More than 150,000 Coloradans signed a petition to put Prop. 115 on the ballot. Day characterized these signers as “a diverse group of Democrats, Independents, and Republicans.”
Day told CNA that “19,000 Democrats alone signed the petition. Self-identified ‘pro-choice’ men and women voters signed the petition because they realized that late-term abortions are just too extreme.”
“Coloradans are compassionate, fair and reasonable,” Day continued. “People are very surprised to learn that late-term abortion even exists in our beautiful state.”
Opponents of the measure have a significant cash advantage in the weeks before the election.
About $276,000 in monetary and other contributions have gone to groups supporting the proposition, like the Coalition for Women and Children, according to records from the Colorado Secretary of State’s office. The Roman Catholic Archdiocese of Denver so far has been the largest donor, giving about $50,000 to support the campaign, followed by several donors who have given $10,000 to $12,000 apiece.
Foes of the measure have given over $5.7 million in cash and other contributions, mainly to the group Abortion Access for All. Planned Parenthood of the Rocky Mountains has given over $1.15 million, the D.C.-based North Fund has given $1 million, and the Planned Parenthood Action Fund has given over $500,000. Cobalt Advocates, formerly known as NARAL Pro-Choice Colorado, has given over $438,000 and the Planned Parenthood Federation of America has given $400,000.
“Our campaign relies on grassroots door knocking, phone calling, and texting,” Day told CNA. “Prop. 115 supporters are actively engaged in getting the word out about Prop 115. They are also proudly displaying YES on 115 signs in their yards and gathering at intersections throughout Colorado. It is our passion that is our secret to success.”
Colorado currently has no laws regulating late-term abortion, the state is one of just seven in the country where abortions can take place up until birth. Each year, about 200 to 300 babies are aborted after 21-weeks gestation in the state.
Asked what she would say to undecided voters, Day said abortion at 22 weeks is “especially barbaric.” The dilation and evacuation procedure used means “the systematic dismemberment of the fetus followed by crushing the head before the remaining torso is extracted.”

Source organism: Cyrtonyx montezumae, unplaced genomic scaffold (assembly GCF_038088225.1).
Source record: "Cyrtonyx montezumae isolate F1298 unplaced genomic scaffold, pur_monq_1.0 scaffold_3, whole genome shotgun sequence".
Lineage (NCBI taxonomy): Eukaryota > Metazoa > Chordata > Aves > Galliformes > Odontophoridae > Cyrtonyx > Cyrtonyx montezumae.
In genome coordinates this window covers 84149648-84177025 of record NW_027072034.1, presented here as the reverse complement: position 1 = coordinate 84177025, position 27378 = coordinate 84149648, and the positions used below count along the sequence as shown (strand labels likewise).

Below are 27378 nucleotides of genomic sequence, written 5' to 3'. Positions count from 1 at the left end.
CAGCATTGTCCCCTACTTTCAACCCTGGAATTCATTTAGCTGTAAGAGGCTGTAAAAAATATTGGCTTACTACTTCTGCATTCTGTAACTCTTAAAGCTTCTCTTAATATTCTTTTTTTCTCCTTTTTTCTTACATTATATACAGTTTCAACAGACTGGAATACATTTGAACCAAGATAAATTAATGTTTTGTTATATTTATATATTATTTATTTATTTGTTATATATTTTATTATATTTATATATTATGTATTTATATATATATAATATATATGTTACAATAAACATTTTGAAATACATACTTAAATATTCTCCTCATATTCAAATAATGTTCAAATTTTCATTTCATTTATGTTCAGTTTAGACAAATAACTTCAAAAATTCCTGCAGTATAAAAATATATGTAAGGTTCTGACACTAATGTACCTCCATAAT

“This would result in unimaginable fetal pain and suffering,” she said. “Sometimes a poison is administered before the (dilation and evacuation) which causes intense nausea, retching, pain, and delirium before the fetus dies over a period of minutes to hours--sometimes as long as 24 hours.”
“Late term abortions generally take 2-4 days to complete and a delivery can be accomplished in as little as 30 minutes,” she said.
“The late term abortionist Warren Hern instructs his patients to anticipate ‘kicks’ for hours after the feticide is administered,” Day continued. “When the digoxin fails to kill the baby during the first attempt, the poisoning is repeated. This is a very traumatic experience for the woman and cruel e inhumane for the baby. We don't even treat animals this way.”
“If a preborn baby at 22-weeks can survive outside the mother’s womb, there’s no reason to kill her inside the womb,” said Day.
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The Catholic bishops of Colorado asked voters to support the ban in a June 30 letter and placed the ballot measure under the patronage of St. Frances Xavier Cabrini, also known as Mother Cabrini, who aided orphans and immigrants in her time in Colorado.
“Ending the legal protection for abortion is the most important political objective of Colorado Catholics because these children are deprived of their right to live. While the late-term abortion ban will not ban abortion entirely, it does protect children who are older than 22 weeks’ gestation. This is a positive change from the status quo and promotes a ‘culture of life’ that values unborn children. It is a step in the right direction.”
If the ballot measure becomes law, doctors would face a three-year license suspension for performing or attempting to perform an abortion of an unborn child beyond 22-weeks of gestation. Women would not be charged with seeking or obtaining an abortion.
In 1984 Colorado voters passed a constitutional amendment banning public funding of abortions except to prevent the death of the mother. In 1998 they passed an initiative requiring parental consent and a waiting period for minors who seek abortions.
Other measures have not succeeded. The 2008 and 2010 Colorado ballots included two Personhood initiatives, which tried to define a person under state law to include every human being from the moment of fertilization or “from the beginning of biological development.” The 2008 proposal won under 27% approval from voters, while the 2010 proposal received under 30% of votes.
For Day, these efforts were part of “a complex argument that would have prohibited all abortions,” a goal which Coloradans did not approve. She characterized Prop. 115 as “a modest restriction after fetal viability when the baby can survive outside the womb if born prematurely.”